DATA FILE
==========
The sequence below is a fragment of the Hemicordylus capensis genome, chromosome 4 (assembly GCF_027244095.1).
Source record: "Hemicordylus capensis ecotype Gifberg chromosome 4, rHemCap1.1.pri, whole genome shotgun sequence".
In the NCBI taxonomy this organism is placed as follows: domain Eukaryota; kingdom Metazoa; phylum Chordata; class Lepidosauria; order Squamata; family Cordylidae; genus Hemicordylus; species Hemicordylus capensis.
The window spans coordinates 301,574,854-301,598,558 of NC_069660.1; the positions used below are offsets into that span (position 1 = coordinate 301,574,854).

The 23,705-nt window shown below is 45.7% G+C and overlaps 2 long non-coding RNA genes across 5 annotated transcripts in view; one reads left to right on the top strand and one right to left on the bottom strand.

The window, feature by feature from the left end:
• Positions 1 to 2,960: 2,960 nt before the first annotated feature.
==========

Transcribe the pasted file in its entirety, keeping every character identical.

The sequence below is a fragment of the Hemicordylus capensis genome, chromosome 4 (assembly GCF_027244095.1).
Source record: "Hemicordylus capensis ecotype Gifberg chromosome 4, rHemCap1.1.pri, whole genome shotgun sequence".
In the NCBI taxonomy this organism is placed as follows: domain Eukaryota; kingdom Metazoa; phylum Chordata; class Lepidosauria; order Squamata; family Cordylidae; genus Hemicordylus; species Hemicordylus capensis.
The window spans coordinates 301,574,854-301,598,558 of NC_069660.1; the positions used below are offsets into that span (position 1 = coordinate 301,574,854).

The 23,705-nt window shown below is 45.7% G+C and overlaps 2 long non-coding RNA genes across 5 annotated transcripts in view; one reads left to right on the top strand and one right to left on the bottom strand.

The window, feature by feature from the left end:
• Positions 1 to 2,960: 2,960 nt before the first annotated feature.